Thinking about getting a bernedoodle? Or do you already have one? No worries! We’ve got you covered! We will cover all the basics – including what a bernedoodle is, what a puppy costs, different types of bernedoodles, and answer all your burning questions!
What is a Bernedoodle?
A Bernedoodle is a mixed breed dog. It is a mix between a pure bred Bernese Mountain dog and a pure bred standard poodle. To understand more about the breed, it is important you first understand more about the Bernese Mountain dog and the Standard Poodle. After all, it is half of each!
A Bernese Mountain dog is a calm, laid back dog. Our Berner (for short) is named Dumplin’. She is the first Bernese Mountain dog we have ever owned, and we have fallen in love with her! As the momma (hopefully!) to our first litter of Bernedoodles, we love her personality and her absolutely beautiful coat. Mostly black, she has white and copper in various spots throughout. The Bernese Mountain dog has lifespan of anywhere from 6 to 9 years.
The Standard Poodle is a kind, intelligent dog. Our standard poodle, is named Beau. He is our standard poodle stud. Poodles are known for finding their “person,” and sticking with him or her. For Beau, that’s me. Poodles can be emotionally sensitive – goodness knows Beau sure is! I particularly enjoy spending time with Beau – he is just so smart and loving. The downside to a poodle is the maintenance of the coat. That curly hair is unruly and if not brushed daily, will have to be shaved. The Standard Poodle has a life span of anywhere from 12 to 15 years.
The Bernedoodle, the mix of the two, is an incredibly smart, calm, sweet dog – not to mention, absolutely beautiful. The bernedoodle life span is between 12 and 15 years. The size of a standard is anywhere from 50 to 100 pounds.
What Does a Bernedoodle Cost?
A Bernedoodle puppy price will vary depending on the breeder. You will pay an estimated $2,000 to $5,000 for a Bernedoodle puppy. Yes, you read that right. They are high. Why do one of these puppies cost so much? Well, it’s all in the breeding.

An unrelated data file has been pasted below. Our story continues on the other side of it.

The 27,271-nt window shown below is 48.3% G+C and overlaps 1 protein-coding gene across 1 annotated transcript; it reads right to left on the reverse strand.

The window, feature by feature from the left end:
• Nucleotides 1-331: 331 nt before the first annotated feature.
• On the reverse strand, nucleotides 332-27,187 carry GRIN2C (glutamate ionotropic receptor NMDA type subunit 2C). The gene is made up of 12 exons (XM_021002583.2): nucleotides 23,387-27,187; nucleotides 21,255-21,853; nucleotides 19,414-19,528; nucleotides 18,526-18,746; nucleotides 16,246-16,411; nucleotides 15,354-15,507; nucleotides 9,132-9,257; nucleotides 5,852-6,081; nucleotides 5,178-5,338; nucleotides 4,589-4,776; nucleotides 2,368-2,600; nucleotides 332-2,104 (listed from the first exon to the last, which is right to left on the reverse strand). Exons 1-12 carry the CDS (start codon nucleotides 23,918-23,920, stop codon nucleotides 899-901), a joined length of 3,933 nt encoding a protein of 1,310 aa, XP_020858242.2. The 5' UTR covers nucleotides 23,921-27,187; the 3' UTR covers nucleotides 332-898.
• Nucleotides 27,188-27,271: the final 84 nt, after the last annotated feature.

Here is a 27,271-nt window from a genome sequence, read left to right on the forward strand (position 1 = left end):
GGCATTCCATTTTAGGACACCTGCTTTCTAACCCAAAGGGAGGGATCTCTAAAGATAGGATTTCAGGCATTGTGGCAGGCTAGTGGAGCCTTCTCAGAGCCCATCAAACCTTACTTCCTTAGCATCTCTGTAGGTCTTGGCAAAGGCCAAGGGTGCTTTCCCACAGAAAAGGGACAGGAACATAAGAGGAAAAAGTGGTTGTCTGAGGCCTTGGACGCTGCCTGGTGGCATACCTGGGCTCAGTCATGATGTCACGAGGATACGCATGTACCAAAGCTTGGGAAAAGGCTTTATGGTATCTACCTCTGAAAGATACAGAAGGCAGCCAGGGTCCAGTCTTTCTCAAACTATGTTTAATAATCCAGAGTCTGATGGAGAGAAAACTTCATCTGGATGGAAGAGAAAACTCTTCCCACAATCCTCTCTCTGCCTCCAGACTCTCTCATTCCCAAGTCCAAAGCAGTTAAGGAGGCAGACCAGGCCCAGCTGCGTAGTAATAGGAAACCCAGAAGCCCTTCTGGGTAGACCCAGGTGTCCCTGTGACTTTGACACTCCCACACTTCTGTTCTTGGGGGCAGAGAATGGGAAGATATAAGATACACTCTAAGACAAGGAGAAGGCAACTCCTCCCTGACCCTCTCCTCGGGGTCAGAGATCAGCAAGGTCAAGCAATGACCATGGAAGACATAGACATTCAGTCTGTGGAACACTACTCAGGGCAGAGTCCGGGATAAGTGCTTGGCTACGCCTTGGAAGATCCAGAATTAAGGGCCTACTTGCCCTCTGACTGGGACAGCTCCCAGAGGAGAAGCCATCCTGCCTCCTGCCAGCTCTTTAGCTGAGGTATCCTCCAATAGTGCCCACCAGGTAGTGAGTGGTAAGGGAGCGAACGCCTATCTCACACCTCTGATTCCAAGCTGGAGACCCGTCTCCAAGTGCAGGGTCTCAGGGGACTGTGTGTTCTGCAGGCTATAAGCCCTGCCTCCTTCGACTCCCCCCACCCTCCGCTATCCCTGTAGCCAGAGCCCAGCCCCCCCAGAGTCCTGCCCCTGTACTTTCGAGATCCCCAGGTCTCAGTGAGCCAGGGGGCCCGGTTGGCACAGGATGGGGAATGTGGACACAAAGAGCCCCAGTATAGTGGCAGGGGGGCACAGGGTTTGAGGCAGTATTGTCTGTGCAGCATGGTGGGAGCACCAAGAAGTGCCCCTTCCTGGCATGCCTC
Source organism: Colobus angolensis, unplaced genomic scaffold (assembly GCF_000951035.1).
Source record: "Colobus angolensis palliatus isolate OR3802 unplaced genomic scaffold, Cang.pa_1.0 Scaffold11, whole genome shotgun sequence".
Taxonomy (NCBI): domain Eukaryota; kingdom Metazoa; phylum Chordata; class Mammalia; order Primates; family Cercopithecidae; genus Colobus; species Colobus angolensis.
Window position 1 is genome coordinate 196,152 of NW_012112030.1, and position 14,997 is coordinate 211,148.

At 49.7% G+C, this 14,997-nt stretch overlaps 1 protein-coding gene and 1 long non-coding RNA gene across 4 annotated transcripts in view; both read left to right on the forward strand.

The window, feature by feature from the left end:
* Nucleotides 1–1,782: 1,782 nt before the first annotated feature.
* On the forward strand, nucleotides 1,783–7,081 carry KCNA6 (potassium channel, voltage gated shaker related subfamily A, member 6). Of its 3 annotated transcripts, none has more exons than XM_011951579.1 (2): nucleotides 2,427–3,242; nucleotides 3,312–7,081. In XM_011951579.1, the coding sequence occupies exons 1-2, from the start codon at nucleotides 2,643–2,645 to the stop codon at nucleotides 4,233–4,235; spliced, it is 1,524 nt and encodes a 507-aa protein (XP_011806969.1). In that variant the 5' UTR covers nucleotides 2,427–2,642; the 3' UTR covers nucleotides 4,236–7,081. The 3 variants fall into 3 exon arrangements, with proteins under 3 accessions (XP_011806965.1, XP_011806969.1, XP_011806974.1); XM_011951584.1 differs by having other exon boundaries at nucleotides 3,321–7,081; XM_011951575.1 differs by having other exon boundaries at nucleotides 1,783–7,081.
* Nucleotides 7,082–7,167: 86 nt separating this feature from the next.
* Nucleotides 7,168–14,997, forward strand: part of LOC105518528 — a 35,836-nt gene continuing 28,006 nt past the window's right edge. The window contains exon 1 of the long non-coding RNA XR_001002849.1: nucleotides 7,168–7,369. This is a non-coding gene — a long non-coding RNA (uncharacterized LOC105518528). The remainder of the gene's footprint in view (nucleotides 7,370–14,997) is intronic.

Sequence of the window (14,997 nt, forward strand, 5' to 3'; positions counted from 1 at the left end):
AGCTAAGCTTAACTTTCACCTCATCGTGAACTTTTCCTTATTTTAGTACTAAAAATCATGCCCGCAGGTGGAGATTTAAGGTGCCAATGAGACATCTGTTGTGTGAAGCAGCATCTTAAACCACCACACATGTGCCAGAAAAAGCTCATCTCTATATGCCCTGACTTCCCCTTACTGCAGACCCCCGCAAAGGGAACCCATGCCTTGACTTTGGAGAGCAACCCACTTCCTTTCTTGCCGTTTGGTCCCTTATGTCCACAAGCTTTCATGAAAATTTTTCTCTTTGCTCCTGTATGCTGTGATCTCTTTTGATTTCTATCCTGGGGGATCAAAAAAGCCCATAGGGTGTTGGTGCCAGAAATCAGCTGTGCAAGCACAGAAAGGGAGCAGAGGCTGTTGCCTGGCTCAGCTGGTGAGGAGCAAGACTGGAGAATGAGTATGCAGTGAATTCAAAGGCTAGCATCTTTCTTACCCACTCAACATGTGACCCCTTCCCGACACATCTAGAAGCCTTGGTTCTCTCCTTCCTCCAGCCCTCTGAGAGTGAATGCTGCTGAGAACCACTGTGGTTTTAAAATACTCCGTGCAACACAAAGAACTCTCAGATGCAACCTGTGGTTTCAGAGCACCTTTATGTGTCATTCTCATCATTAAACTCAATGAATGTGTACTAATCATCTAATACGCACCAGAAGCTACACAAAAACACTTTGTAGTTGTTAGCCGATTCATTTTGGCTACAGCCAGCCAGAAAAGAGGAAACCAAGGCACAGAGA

As a breeder, we can tell you, that if you are going to do it responsibly, it will be expensive and time-consuming. We raise these babies and their parents! We love them. Therefore, we are very selective when it comes to who takes them home.
A single litter of puppies can cost thousands of dollars by the time they all go home. Think of all the puppy food, vet visits, supplements, medication (deworming, vaccinations), and more that is paid for, for at least 8 weeks. And on top of all that? TIME! Imagine having a litter of 6-12 puppies. It’s like taking care of 6-12 newborns… plus monitoring momma’s health.
Are There Different Types of Bernedoodles?
So just like with any other doodle, there are different types of Bernedoodles. Bernedoodles vary in coat color, but also in how much Bernese Mountain dog vs Standard Poodle is in them.
F1, F2, and F1b – Say What
Ever heard of an F1 or F2 Bernedoodle? An F1b? I know. It’s confusing!
An F1 Bernedoodle is likely the most sought after. An F1 simply means the dog is 50% pure Bernese Mountain dog and 50% pure Standard poodle.
An F2 Bernedoodle is an F1 Bernedoodle crossed with another F1 Bernedoodle.
An F1b Bernedoodle is an F1 Bernedoodle crossed with a standard poodle.
Clear as mud?!
The typical coat color for a Bernedoodle is tricolor, or standard. However, you may see any of these:
Tricolor, or Standard
Black and White
Do Bernedoodles Shed? (Click HERE to read more)
These dogs are generally low-shedding dogs. Having experience with doodles in general, I will always say that the amount of shed is directly related to how much poodle is in the dog. Just like our human genetics play a role in our traits expressed, dog genetics are the same!
Standard, F1 Bernedoodles are likely low-shed. An F2 or F1b will be even lower shed, as these dogs will have more poodle than Bernese Mountain dog genetically.
From personal experience with our Saint Berdoodles (Saint Bernard + Poodle), we find the puppies to be extremely low shed. This is especially considering that Mom is a Saint Bernard and sheds a ton! Again, this can vary from puppy to puppy genetically, even from the same litter. You may notice that one puppy has straighter hair, while another has curlier.
When looking for low shed, talk to your breeder about it. He or she can likely pair you with a puppy they anticipate will be lower shed. Typically the curlier or wavier the puppy coat, the lower shed the puppy will be.
Are Bernedoodles HypoAllergenic? (Click HERE to read more)
As an aside, I am a nurse practitioner. The more hair and dander, the more allergies! Poodles have hypoallergenic coats. So anytime you mix a poodle with another breed, it automatically makes the dog more hypoallergenic.
However, like I mentioned before, it will vary dog to dog, or puppy to puppy. If you want something more hypoallergenic, go for a puppy that has more poodle in it. The F1b or F2 might be a better option for you. The F1 Bernedoodle is still very hypoallergenic, in my opinion. But if you have significant concerns regarding allergies, you may want to consider an F1b or an F2.
A Bernedoodle Haircut: What Does It Involve?
Regular grooming is important. Poodle coats are notoriously high maintenance. Thus, a Bernedoodle is going to require regular grooming and brushing to avoid matting.
We groom at The Furry Farmhouse. Consequently, we recommend bringing a doodle in every 6 weeks for regular grooming, on a schedule.
Find out more information on Bernedoodle Haircut